goknit_largeWhile I take my knitting with me everywhere, I don’t actually knit while I’m on the go. Lacking the ability to focus simultaneously on safe navigation and proper stitchwork, I tend to wait until I’ve found a comfortable spot—and then I pull out my knitting.

So you’ll understand why, when a friend gave me this bag in January and excitedly showed me how it lets her knit while walking, I wasn’t entirely sold. I thought it was cute for those who like to walk and knit, but I questioned its utility for the rest of us.

Ideal Test Scenario

I was traveling at the time, so I tossed a scarf project in the bag and put it in my carry-on luggage for the long flight home. I’ll pause here to describe a recurring nightmare of mine: I’m jammed in an airplane and drop my ball of yarn during takeoff. As the plane tips upward, I can feel the ball wind its way irretrievably through row after row of bags and feet until it finally bumps into the back wall of the airplane, rolling to a stop in front of the toilets.

To guard against this nightmare scenario, I tend to pack my knitting in small Ziploc bags. But they’re not a perfect solution. The tips of my needles inevitably poke holes in the plastic, and the yarn tends to jam at the mouth of the bag. Frustrated, I usually give it a harsh yank and the whole thing pops out of my bag and spills out onto the floor. As I said, not a perfect solution.

Jennifer Lippman-Bruno was inspired by a similarly unruly plane trip two years ago, during which her yarn repeatedly went astray. “Needless to say I made many friends,” Lippman-Bruno told me, “but was frustrated with the yarn everywhere and potentially getting dirty, so off the plane I strolled with the concept of the small GoKnit Pouch which created the company KnowKnits.”

On my own flight home, I abandoned my Ziploc bag and took my new GoKnit pouch for its maiden voyage.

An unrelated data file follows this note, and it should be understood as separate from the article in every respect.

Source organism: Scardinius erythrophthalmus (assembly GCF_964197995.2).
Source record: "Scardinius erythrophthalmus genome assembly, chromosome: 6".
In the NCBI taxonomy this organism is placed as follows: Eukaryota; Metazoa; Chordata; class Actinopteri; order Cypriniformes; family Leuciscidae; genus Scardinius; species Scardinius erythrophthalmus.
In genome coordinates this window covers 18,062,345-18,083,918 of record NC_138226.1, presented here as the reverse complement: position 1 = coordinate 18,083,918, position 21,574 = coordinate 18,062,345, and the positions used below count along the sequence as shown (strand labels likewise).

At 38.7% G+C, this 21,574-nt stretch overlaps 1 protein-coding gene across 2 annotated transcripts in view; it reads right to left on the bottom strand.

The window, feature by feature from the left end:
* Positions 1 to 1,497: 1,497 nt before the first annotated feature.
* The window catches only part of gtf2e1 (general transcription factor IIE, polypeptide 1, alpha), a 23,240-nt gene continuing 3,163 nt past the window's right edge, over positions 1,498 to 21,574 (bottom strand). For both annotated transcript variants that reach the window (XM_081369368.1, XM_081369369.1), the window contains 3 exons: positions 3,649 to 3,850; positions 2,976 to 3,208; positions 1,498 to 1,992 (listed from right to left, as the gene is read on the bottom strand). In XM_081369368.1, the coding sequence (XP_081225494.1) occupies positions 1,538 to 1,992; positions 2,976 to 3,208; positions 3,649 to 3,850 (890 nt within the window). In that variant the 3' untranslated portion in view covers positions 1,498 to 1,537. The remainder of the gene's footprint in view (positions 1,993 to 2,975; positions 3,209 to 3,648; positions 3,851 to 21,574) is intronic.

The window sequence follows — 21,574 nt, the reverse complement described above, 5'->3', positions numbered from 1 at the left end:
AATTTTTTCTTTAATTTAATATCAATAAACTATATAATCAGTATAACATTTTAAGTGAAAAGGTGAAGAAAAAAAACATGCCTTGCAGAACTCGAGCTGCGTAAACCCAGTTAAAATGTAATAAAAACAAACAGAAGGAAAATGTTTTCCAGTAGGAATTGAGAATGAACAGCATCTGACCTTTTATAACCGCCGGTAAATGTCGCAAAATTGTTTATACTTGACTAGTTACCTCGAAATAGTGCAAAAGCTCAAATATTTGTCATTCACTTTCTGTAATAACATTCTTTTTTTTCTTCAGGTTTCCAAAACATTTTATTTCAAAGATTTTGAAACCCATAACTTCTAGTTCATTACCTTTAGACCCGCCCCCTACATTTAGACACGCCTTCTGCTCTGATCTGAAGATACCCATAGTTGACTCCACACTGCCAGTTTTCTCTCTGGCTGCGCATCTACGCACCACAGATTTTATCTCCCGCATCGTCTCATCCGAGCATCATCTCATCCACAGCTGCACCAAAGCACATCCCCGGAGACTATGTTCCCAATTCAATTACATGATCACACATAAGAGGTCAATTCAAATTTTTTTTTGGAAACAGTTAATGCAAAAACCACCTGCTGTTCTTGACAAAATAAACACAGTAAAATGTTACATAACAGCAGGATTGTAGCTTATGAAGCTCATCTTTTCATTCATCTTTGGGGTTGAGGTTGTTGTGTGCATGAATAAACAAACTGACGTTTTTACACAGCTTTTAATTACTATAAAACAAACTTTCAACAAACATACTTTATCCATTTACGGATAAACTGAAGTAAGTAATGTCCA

How It Works

The GoKnit pouch is a very simple drawstring bag made of ripstop nylon. It comes in several sizes including the size reviewed here, which measures 6″ in diameter and 8″ in height and is perfect for socks, scarves, shawls, or smaller components of a sweater. It comes in many colors including lime green, purple, turquoise, hot pink (shown here), and camouflage (perfect when you’re on safari).

Inside the bag, a thin fabric strap wraps around your working yarn and snaps onto the inside wall of the bag, forming a loop through which your yarn can travel without tangling or jamming at the mouth of the bag.

Outside the bag, a larger strap with a snap on it allows you to secure the bag around your wrist, a belt loop, the arm of a chair, the leg of a coffee table, or—as I discovered during my flight—the arm of the tray table in front of my seat.

A drawstring closure lets you adjust the size of the bag’s opening as needed—perhaps you’d need to keep it tightly shut while on that safari. The key point is that the bag is anchored to a nearby surface, while the yarn inside is anchored to the bag. Once you’ve secured both loops, you can let go of worrying about your yarn and focus on your knitting without interruption.

Softly Strong

The bag is soft and lightweight, certainly not made from the kind of industrial-strength ripstop nylon you’ll find in rugged camping gear. But it has proven itself surprisingly puncture-resistant. My bag has endured extensive travels with a project that uses some notoriously sharp-tipped lace-weight needles, but not once did the tips rip through the fabric.

You pinch an oblong clear plastic device to secure the drawstring closure. For some reason I still find myself squeezing the wrong ends of the device by mistake. But it is sturdy and serves its ultimate purpose of not budging unless instructed to do so.

Another Toy?

Whether you’re walking, jogging, riding an elephant, or simply sitting still, knitting poses certain logistical challenges. You have a ball of yarn that must be able to move freely as it unwinds while staying in one general area and never getting tangled up in itself. A handful of products exist to address these logistical challenges, among which the GoKnit pouch is the most portable and functional I’ve tried.

The Specs

The GoKnit pouch comes in three sizes: small (reviewed here, measures 8″ high x 6″ wide, SRP $20), medium (11″ high x 8″ wide, SRP $26), and large (13″ high x 11″ wide, with a drawstring that doubles as a shoulder strap, SRP $34). All bags are made in Brooklyn, New York, using supplies made in the U.S. The GoKnit pouch is made and distributed by KnowKnits. You’ll find a list of retailers on the KnowKnits Web site. The pouch I reviewed was given to me by GoKnit.

Those of you who are handy with a sewing machine may have already fabricated your own alternative—or may be inspired to do so after this review. Regardless, if you tend to take your knitting out and about, and if you’re running low on Ziploc bags, consider saving up for one of these.

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  • I love these. I can’t drive due to visual impairment and spend a lot of time on public transportation. Often I have to jump up suddenly when I’m at my stop. This bag makes it possible for me to knit on the bus and even in the middle of the row, jump down to the sidewalk to wait for the next one.


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